William Halteman (Statistics)

Department of Philosophy

Michael Howard (Environmental ethics, policy)
Roger King (Environmental ethics, philosophy)

Department of Plant, Soil, and Environmental Sciences

Aram Calhoun (Wetland ecology)
Bryan Dail (Soil microbiology, ecology, and biogeochemistry)
Susan Erich (Soil and environmental chemistry)
Ivan Fernandez (Forest soils and element cycling, watershed studies)
Eric Gallandt (Sustainable agriculture, weed ecology and management)
Wayne Honeycutt (Soil biology and chemistry)
Tsutomu Ohno (Soil chemistry)
Laurie Osher (Soil organic matter, land-use impacts, isotopes, subaqueous soils)
Gregory Porter (Crop physiology)
Marianne Sarrantonio (Sustainable cropping systems, nitrogen cycling)

Department of Public Administration

Edward Laverty (Public administration, environmental policy)

Department of Resource Economics and Policy

Kathlene Bell (Environmental and resource economics, land use, GIS)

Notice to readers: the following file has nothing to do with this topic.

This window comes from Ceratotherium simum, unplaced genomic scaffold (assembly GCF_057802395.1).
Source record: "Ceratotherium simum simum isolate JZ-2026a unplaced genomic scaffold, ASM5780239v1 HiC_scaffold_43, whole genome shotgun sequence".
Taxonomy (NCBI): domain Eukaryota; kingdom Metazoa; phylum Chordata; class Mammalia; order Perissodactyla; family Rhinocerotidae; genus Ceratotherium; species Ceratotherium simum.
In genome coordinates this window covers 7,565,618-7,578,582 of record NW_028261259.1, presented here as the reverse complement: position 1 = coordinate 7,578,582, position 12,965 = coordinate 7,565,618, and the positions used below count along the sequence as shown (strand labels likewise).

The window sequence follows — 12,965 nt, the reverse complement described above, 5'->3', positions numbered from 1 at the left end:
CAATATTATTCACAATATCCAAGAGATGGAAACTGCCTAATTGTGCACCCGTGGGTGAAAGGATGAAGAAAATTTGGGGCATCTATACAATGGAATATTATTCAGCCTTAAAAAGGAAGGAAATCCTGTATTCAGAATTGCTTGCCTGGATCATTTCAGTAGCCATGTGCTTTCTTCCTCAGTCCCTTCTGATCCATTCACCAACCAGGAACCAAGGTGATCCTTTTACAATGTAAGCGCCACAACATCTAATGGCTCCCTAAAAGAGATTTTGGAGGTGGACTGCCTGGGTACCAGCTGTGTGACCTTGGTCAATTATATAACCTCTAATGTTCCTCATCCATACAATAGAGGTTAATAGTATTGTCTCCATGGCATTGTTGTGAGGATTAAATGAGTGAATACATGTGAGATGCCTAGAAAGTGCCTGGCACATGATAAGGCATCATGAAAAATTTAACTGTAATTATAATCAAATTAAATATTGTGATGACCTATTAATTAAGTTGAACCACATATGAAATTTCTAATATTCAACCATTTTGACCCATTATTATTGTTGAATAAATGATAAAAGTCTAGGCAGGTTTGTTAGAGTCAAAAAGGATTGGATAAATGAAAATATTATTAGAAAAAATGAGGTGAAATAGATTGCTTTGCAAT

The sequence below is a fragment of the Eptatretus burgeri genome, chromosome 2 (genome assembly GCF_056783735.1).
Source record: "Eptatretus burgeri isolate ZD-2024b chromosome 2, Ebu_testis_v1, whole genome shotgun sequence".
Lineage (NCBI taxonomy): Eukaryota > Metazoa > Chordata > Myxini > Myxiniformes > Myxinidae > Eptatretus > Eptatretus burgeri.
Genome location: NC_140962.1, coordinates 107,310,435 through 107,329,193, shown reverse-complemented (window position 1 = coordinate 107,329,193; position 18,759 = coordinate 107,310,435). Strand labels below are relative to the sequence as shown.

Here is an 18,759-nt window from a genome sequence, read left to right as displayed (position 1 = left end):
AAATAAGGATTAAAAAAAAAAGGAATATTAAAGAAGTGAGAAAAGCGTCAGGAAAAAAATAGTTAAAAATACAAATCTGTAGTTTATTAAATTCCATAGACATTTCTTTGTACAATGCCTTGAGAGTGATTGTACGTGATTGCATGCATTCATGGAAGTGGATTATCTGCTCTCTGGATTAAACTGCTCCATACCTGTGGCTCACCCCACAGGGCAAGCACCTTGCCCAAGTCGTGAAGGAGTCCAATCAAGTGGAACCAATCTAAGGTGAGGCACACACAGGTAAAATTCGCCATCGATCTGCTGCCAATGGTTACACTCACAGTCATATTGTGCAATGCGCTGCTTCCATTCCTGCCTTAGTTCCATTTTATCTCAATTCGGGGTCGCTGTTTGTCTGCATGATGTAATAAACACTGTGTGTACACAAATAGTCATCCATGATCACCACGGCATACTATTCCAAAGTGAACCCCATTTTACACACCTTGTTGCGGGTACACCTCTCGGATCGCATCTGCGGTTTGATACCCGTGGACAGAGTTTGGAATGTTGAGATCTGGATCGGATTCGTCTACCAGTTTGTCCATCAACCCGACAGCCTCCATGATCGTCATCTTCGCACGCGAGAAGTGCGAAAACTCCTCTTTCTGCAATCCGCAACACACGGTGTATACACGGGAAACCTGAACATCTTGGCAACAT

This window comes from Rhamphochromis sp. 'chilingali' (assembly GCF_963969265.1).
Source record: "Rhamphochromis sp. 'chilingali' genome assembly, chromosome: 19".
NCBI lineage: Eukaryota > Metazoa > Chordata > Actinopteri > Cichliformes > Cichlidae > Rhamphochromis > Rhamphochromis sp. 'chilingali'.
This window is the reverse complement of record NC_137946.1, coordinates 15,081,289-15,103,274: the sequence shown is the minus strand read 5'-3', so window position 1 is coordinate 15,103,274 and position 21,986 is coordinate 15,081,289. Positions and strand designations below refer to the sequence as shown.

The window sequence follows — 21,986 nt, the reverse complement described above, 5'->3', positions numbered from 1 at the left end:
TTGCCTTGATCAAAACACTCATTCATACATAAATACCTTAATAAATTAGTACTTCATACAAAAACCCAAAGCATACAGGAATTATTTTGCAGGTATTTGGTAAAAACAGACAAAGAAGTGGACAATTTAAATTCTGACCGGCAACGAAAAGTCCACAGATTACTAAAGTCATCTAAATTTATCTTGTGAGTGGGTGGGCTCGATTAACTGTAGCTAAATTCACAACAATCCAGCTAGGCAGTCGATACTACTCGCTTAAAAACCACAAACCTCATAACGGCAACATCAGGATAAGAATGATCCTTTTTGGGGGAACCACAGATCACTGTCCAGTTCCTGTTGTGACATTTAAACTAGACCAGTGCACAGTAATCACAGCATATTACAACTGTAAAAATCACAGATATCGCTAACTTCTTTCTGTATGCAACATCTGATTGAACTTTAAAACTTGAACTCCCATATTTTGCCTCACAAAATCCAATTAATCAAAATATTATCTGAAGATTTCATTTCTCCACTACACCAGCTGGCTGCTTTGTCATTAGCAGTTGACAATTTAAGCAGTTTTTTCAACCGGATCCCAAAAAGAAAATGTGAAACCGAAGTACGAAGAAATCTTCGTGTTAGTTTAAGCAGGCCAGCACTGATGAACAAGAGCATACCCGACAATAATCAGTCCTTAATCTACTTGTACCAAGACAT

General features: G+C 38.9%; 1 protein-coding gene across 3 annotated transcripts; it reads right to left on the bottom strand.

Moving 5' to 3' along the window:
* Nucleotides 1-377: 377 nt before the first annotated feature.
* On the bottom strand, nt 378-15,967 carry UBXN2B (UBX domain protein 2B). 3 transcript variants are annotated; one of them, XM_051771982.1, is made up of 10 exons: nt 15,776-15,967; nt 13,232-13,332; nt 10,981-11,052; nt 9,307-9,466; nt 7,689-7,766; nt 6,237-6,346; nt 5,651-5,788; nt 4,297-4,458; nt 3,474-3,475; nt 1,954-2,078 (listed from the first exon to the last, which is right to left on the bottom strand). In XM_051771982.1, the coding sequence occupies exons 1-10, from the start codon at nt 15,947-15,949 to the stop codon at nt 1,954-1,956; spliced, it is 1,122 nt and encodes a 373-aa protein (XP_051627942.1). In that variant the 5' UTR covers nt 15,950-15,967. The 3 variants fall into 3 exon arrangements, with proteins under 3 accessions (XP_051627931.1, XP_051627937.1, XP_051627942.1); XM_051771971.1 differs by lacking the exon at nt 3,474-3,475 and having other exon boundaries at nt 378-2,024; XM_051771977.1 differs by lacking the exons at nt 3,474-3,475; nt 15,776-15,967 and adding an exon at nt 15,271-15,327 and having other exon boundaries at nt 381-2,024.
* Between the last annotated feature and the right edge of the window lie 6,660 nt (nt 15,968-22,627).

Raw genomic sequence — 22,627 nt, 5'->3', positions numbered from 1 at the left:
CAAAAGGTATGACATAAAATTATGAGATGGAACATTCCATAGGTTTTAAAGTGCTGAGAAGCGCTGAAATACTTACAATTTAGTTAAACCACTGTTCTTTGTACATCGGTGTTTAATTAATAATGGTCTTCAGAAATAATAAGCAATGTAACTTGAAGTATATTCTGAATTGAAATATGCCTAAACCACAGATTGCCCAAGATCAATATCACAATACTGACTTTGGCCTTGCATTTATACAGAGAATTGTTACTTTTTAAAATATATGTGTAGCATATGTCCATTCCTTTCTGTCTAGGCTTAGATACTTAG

George Criner (Waste management)
Timothy Dalton (Farm production economics and resource economics)
Jonathan Rubin (Energy and environmental policy)
Stewart Smith (Policy and sustainable agriculture)
Mario Teisl (Environmental labeling, resource economics)

Department of Spatial Information Science and Engineering

Kate Beard-Tisdale (GIS)
Max Egenhofer (Geographic databases)
Harlan Onsrud (GIS and environmental law)

Department of Wildlife Ecology

James Gilbert (Population ecology)
Daniel Harrison (Mammal ecology)
Malcolm Hunter (Conservation biology, landscape ecology)
William Krohn (Habitat assessment)
Cynthia Loftin (Systems and wetlands ecology, hydrology, GIS)
Judith Rhymer (Conservation genetics, population biology)
Frederick Servello (Wildlife ecology)
Joseph Zydlewski (Fish ecology and physiology)

School of Marine Sciences

Susan Brawley (Marine algal ecology)
Irving Kornfield (Population biology and genetics of fish)
Lawrence Mayer (Marine biogeochemistry)
James McCleave (Fish ecology)
Robert Steneck (Benthic ecology)
Les Watling (Benthic ecology)
Mark Wells (Marine biogeochemistry, oceanography)
James Wilson (Marine resource economics and modeling)

Mitchell Center for Environmental and Watershed Research

David Hart (Aquatic ecology, river restoration)
Peter Vaux (Aquatic ecology, biodiversity, GIS)